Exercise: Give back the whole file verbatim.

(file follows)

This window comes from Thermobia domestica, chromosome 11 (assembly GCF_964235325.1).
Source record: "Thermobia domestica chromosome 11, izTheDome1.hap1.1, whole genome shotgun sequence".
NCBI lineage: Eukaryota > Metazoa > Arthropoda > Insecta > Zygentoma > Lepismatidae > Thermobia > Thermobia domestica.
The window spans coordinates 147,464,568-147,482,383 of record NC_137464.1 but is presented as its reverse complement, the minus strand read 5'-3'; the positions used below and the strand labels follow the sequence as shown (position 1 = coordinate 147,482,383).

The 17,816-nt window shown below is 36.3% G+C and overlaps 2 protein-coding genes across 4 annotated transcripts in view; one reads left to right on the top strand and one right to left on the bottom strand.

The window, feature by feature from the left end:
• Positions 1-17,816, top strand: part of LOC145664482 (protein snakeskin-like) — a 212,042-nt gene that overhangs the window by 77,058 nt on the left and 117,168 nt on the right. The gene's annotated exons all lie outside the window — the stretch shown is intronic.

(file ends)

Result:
This window comes from Thermobia domestica, chromosome 11 (assembly GCF_964235325.1).
Source record: "Thermobia domestica chromosome 11, izTheDome1.hap1.1, whole genome shotgun sequence".
NCBI lineage: Eukaryota > Metazoa > Arthropoda > Insecta > Zygentoma > Lepismatidae > Thermobia > Thermobia domestica.
The window spans coordinates 147,464,568-147,482,383 of record NC_137464.1 but is presented as its reverse complement, the minus strand read 5'-3'; the positions used below and the strand labels follow the sequence as shown (position 1 = coordinate 147,482,383).

The 17,816-nt window shown below is 36.3% G+C and overlaps 2 protein-coding genes across 4 annotated transcripts in view; one reads left to right on the top strand and one right to left on the bottom strand.

The window, feature by feature from the left end:
• Positions 1-17,816, top strand: part of LOC145664482 (protein snakeskin-like) — a 212,042-nt gene that overhangs the window by 77,058 nt on the left and 117,168 nt on the right. The gene's annotated exons all lie outside the window — the stretch shown is intronic.